About their driver technology they state, “Our primary driver is constructed in such a way that it is more rigid than any driver used in $100,000+ mega-speakers. It is many, many, many more times rigid than any other cone used by any other speaker manufacturer --- period. More rigid, less cone distortion, period. In our primary driver we use a completely flat diaphragm. No more absurdities in trying to align the voice coil --- at all. The entire diaphragm is aligned and in phase. There are no phase cancellations or distortions from being off axis. This flat diaphragm also yields drastically better off axis frequency response. This is true in both the vertical and horizontal planes. It has a wider dispersion over a wider frequency range than any electrostatic, ribbon or conventional voice coil driven driver (we will point out why this is so important later). Another advantage just as critical, the diaphragm does not break up the way any other cone does.  This diaphragm does not break up --- AT ALL. This is accomplished by using a metallic honeycomb sandwich. The honeycomb construction completely prevents cone (or in this case flat diaphragm) breakup. No nasty, spurious spikes. How much does this ultra-rigid, no-breakup cone weigh? Under 5 grams! It weighs less than most of the lightest, least reinforced paper cones. The diaphragm weighs no more than a soft dome midrange diaphragm! This driver sounds faster and cleaner and more natural than virtually everything else out there regardless of cost.”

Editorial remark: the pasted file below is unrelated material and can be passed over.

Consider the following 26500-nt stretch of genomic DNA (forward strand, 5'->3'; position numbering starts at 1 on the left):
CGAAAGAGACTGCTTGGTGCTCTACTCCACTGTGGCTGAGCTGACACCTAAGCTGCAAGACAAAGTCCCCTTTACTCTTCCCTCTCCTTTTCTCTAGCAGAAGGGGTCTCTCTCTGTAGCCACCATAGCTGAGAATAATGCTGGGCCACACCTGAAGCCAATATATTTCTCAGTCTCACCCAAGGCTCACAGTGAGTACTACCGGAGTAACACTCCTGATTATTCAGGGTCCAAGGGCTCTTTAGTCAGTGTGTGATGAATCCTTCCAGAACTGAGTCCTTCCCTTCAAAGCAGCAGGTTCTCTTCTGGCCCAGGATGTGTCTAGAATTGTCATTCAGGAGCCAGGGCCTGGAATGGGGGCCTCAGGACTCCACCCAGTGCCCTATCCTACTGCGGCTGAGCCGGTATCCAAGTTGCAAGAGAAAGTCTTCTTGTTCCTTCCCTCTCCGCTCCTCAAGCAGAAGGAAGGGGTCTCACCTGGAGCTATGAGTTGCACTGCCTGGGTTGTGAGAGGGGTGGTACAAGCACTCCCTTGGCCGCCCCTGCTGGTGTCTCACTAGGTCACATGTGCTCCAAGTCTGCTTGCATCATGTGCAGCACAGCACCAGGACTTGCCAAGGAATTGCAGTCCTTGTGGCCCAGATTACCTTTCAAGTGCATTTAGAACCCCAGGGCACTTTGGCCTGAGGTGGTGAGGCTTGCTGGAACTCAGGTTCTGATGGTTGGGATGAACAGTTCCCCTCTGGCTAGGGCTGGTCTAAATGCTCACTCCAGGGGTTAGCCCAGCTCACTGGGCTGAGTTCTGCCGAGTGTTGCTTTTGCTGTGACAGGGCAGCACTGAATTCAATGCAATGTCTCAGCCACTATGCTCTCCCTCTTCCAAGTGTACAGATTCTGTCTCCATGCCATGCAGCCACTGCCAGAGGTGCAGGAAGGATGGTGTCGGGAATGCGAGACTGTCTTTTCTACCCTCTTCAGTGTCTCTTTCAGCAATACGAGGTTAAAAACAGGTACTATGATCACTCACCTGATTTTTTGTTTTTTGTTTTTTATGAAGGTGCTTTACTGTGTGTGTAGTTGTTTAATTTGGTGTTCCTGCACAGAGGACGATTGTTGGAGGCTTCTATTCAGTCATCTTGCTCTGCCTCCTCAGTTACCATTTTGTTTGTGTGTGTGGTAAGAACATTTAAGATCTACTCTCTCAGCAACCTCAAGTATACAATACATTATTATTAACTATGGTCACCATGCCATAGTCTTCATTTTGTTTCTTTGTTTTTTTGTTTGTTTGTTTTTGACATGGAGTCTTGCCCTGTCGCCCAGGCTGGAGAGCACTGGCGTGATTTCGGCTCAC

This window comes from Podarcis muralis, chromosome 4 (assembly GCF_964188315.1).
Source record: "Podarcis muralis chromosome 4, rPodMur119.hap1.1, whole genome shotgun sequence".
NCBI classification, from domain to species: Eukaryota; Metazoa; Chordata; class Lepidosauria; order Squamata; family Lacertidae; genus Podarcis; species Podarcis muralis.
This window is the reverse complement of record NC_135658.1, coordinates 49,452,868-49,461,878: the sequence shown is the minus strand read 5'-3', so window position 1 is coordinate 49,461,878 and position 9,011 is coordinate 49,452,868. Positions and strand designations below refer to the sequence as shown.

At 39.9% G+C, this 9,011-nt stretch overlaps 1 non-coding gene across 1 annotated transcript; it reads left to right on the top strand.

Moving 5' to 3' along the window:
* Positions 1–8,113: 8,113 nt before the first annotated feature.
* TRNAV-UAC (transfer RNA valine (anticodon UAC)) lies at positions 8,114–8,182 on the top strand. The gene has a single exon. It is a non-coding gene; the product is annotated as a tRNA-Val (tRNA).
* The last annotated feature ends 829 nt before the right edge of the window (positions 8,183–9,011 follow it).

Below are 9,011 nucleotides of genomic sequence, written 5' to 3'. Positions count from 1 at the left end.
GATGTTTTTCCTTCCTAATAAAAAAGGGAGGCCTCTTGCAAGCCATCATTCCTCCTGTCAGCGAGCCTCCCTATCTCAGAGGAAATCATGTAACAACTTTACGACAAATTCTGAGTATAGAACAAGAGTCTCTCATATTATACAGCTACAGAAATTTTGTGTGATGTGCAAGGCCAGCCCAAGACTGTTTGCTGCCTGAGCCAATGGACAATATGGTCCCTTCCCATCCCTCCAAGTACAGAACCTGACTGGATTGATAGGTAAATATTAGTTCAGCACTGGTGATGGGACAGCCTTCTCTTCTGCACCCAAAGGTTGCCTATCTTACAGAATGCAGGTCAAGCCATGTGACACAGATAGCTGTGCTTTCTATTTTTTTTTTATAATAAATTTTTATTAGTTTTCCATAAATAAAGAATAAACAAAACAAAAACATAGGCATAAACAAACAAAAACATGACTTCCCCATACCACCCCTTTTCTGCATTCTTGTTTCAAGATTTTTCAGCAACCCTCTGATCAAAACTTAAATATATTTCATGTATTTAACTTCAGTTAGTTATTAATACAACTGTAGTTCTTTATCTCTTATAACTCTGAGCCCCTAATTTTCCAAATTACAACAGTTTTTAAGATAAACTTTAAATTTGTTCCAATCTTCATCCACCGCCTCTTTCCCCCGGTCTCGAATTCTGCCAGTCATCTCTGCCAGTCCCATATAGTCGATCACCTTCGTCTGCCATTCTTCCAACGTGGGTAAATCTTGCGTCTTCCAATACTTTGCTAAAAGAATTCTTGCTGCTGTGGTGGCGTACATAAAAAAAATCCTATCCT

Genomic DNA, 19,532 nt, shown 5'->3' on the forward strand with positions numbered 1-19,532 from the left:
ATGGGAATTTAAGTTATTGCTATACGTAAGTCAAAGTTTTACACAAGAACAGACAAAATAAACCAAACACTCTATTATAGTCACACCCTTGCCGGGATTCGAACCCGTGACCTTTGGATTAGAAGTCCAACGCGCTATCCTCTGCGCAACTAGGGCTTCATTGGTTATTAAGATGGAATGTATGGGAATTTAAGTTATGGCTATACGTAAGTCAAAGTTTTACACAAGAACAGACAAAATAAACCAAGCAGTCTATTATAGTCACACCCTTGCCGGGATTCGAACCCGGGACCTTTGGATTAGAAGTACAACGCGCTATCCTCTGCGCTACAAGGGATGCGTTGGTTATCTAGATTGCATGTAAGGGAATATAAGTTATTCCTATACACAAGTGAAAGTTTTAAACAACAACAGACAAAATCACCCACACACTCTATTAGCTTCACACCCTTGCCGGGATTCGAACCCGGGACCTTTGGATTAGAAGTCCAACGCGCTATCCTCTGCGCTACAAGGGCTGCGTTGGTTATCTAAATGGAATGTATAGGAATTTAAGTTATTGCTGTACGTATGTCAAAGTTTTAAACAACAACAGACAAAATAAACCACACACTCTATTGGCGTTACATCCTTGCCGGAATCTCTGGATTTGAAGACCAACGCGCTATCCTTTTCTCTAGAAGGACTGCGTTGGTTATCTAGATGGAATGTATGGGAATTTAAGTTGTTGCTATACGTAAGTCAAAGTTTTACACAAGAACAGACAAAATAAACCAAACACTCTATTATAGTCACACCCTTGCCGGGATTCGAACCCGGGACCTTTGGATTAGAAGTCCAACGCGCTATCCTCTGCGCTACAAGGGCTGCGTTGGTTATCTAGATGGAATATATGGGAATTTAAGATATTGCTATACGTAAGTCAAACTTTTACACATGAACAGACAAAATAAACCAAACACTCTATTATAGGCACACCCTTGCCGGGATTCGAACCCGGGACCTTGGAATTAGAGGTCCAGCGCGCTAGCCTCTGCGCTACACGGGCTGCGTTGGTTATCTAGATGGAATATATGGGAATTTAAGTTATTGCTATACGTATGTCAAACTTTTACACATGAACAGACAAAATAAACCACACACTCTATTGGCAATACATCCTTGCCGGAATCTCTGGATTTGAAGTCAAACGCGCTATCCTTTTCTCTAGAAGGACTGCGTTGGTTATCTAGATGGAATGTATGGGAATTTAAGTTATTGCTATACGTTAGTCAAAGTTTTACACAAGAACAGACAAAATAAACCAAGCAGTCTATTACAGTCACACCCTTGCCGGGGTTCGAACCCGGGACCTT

Crossovers are minimum phase distortion utilizing very high-end parts like European foil inductors, foil capacitors and UPOCC Copper + UPOCC Silver wiring. They claim that their crossover design saves money because the drivers don’t require all the adjustment and correction (and thus number of expensive parts) that megabuck drivers require. “Many 6 figure mega-speakers can break the 4 figure mark in the cost of their crossovers and still there is significant timbre and phase damage done to the signal before it reaches the drivers. How can these very expensive speakers sound so good if that much damage is being done? We’re glad you asked. The answer is even with all that damage being done, they are still damaging the sound a fraction compared to cheap crossover implementations.”